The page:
9. Publish your first YouTube video

Hitting publish can be scary, but it’s the only way to learn what works and what doesn’t. Hit publish and be proud of the fact that you created something and shared it with the world! It’s like planting a seed: it’s now where it needs to be to have a chance to grow and thrive.

In most cases, you’re not going to get a flood of views right away, and sometimes YouTube needs time to find the right audience for your videos. That’s why the next phase is important—creating a system that helps you consistently create great video content your audience will enjoy and takes the guesswork out of growing your channel.

Creating a System for YouTube Success

If you want to grow your YouTube channel, you’re going to need to create a system. The steps below will help take the guesswork out of what to create and when to publish it, monetizing your channel, engaging with your audience, and the other keys to sustainable success on YouTube.

10. Pay attention to your YouTube channel’s analytics

Paying attention to your analytics helps you improve over time and understand exactly what’s happening with your videos, good and bad. You can find this info by going to the Engagement tab and clicking on Analytics

Here are the two most important metrics you want to pay attention to:

Average view duration: This is how long a person watches an individual video. The longer you can keep people watching, the more likely YouTube will serve your videos to more people. Pay attention to your retention graph, which can show you how sticky your video is. This can be found in the engagement tab in your analytics.

An image of a chart graph showing video view metrics. In this chart, about 25% of viewers drop off in the first 30 seconds. The rest stick around, with the number very slowly declining to about 40% at the end of the video.

Holding the attention of your audience is a huge factor in the success of your videos and your channel.

Your analytics will also tell you what days and times people are most engaged with your videos. You can use this data to determine the best times to publish new content. 

11. Create a trailer for your YouTube channel

A trailer is a short (usually less than two minutes) video that gives people a taste of your channel before they dive into your content.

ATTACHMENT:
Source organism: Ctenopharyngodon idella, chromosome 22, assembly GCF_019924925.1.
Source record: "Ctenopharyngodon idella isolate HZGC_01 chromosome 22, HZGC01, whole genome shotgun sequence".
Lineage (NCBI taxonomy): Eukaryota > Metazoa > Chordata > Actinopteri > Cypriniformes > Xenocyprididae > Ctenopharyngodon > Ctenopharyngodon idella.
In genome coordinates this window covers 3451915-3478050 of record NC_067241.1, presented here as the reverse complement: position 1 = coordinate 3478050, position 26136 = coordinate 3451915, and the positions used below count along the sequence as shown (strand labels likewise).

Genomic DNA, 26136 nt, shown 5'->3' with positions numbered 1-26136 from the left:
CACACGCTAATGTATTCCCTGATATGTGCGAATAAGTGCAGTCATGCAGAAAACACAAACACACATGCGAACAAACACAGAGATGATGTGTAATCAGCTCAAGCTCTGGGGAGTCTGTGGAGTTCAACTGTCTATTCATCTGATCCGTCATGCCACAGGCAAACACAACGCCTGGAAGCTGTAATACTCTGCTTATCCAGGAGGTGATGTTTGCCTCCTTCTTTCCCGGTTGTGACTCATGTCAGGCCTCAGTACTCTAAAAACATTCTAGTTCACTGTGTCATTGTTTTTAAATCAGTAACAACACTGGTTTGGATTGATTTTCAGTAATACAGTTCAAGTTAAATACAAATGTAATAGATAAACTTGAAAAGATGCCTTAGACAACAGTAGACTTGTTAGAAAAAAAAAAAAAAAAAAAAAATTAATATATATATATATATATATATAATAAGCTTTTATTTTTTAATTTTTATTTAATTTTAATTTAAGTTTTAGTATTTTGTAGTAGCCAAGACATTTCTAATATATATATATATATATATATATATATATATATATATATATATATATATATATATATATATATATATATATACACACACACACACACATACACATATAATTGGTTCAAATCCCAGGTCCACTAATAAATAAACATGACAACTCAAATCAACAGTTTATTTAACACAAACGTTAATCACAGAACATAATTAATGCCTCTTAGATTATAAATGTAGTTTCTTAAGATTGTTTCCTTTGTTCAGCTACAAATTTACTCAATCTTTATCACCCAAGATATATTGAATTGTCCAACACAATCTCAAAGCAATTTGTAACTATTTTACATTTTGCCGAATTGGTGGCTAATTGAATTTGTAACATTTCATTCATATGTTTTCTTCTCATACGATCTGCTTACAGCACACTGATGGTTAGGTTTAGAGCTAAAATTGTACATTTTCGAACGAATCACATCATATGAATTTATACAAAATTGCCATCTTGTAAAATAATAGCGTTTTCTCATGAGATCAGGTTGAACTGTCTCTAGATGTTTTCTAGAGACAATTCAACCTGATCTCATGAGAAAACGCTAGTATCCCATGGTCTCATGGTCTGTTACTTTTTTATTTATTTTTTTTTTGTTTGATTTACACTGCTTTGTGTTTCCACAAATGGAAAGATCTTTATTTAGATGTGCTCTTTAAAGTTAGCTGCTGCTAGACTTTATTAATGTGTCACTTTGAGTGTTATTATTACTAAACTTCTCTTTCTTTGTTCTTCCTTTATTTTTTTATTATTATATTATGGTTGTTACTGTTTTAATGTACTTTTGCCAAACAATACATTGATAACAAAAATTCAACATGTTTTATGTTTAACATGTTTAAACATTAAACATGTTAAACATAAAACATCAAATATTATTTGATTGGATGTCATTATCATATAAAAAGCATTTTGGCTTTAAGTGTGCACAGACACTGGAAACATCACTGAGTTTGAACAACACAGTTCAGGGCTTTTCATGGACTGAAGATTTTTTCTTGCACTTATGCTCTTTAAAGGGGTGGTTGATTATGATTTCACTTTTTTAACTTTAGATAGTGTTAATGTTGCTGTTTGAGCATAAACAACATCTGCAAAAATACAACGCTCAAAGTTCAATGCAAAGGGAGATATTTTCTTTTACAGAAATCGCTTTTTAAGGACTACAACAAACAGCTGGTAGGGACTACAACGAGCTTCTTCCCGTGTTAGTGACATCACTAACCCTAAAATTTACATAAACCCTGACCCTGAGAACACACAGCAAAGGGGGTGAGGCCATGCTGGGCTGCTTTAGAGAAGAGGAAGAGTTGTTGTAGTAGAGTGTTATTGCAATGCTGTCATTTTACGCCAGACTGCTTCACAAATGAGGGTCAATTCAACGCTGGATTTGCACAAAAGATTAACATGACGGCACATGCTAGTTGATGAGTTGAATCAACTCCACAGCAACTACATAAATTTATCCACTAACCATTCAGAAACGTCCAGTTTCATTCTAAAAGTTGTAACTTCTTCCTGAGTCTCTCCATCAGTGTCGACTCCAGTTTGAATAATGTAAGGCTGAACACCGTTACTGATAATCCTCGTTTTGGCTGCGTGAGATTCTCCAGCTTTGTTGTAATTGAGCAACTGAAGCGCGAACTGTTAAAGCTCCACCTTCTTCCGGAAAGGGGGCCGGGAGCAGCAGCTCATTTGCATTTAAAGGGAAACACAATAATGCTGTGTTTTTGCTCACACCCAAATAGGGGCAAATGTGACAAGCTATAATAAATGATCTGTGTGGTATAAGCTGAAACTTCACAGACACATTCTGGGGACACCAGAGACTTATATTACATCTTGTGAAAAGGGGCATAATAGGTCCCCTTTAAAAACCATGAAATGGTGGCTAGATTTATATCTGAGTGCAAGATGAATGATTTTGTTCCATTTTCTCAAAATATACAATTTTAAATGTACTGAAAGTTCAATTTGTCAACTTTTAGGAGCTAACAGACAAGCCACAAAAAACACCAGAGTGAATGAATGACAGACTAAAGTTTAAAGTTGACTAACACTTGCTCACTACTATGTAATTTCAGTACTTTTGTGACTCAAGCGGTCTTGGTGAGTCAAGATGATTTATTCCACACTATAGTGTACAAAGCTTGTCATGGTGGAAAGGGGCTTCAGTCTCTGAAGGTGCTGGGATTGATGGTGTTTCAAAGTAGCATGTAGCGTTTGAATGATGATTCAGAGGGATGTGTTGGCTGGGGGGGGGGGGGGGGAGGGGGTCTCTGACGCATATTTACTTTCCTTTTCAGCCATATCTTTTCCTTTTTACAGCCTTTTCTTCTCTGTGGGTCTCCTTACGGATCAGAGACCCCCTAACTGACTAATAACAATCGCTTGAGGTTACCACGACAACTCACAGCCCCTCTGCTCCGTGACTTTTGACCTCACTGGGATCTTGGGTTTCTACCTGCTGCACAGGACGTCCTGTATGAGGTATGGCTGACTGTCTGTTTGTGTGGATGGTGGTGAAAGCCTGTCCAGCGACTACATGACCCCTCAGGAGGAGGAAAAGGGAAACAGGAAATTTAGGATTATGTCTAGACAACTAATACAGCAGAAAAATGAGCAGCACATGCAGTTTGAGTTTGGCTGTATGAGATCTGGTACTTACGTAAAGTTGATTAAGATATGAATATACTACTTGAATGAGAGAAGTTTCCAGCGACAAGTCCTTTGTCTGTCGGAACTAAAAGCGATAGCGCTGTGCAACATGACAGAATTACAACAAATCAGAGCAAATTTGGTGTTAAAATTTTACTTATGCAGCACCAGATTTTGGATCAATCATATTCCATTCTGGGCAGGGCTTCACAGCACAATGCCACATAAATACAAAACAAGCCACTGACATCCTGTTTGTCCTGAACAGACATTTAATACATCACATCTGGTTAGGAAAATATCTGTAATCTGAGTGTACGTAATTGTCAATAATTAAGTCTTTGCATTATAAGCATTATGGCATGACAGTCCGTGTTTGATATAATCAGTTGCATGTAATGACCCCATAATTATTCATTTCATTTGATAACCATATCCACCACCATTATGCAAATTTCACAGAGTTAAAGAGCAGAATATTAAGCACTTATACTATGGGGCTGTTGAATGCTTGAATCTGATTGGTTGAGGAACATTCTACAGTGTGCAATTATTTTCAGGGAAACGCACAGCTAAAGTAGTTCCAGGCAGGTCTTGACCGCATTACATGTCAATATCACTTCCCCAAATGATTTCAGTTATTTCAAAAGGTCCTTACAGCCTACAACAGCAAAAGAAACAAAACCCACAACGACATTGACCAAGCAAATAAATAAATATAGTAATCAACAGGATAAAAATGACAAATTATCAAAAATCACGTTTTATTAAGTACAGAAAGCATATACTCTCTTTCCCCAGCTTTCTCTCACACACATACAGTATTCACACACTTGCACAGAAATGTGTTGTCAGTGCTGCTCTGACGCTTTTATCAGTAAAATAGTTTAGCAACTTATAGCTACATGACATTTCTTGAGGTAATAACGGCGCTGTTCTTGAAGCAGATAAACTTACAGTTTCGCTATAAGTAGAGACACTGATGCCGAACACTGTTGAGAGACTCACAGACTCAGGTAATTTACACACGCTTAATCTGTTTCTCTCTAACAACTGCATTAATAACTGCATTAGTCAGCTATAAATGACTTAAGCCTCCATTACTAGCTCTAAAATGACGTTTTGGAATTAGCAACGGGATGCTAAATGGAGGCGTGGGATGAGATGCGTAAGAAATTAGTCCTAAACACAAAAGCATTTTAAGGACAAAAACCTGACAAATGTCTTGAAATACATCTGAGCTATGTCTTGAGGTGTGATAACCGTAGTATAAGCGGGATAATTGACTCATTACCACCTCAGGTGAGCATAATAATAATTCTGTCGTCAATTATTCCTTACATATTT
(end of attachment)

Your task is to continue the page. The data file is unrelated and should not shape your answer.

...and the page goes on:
Your trailer doesn’t have to be fancy—it can simply be you introducing yourself and your channel, explaining what your channel is about, what kinds of content you create, and why viewers should subscribe. (Remember your value proposition!)

Once the trailer is ready, upload it to your channel as an unlisted video. Here’s how to specify it as your trailer:

12. Come up with a list of video ideas

To maintain consistency with your new YouTube channel, you’re going to need a pipeline of great content. Here are some tips to help you come up with ideas for new videos so you never run out of inspiration.

13. Create a content calendar for your YouTube channel

Consistency is important on YouTube. As best as possible, you’ll want to publish videos on a regular schedule. 

Create a content calendar to plan out your videos in advance. This can help you stay organized and ensure that you’re uploading new content on a regular basis. Your content calendar can include the topics of upcoming videos, the date you plan to upload and publish them, and any other relevant information. Pay attention to your analytics (see #10) to determine the best days and times to publish new content.

Choose a frequency that works for you and the time you have available to create and upload videos. If you have the ability to create more, especially early on, that will help you more quickly refine your workflow and what works and what doesn’t for your particular audience. But be careful about overextending yourself and burning out to the point where you no longer come out with videos on a regular basis. It happens more often than not.

14. Promote your YouTube videos

Promoting your videos is an important part of growing your YouTube channel. Share your videos on social media, embed them on your website or blog, and collaborate with other creators to reach a wider audience. You can also use YouTube’s built-in promotion tools, like paid ads and featured videos.

The YouTube Community tab is a useful tool (previously only available to creators with large followers, but now open to all) that lets you engage with your subscribers outside of video uploads. You can post updates, polls, and other content directly to help foster a closer community, build brand awareness, and promote your YouTube content.

And of course, don’t forget to encourage viewers to like your videos and subscribe to the channel!

15. Improve your YouTube channel’s SEO

Did you know that YouTube is the world’s second-largest search engine? If you want to grow your channel, making sure your content shows up in search results is going to pay dividends.

Here are the biggest keys to improving your videos’ search rankings—many of which are covered in this guide!:

Consistently publishing high-quality video content that’s targeted to your niche is crucial for YouTube SEO success.

16. Engage with your YouTube channel’s audience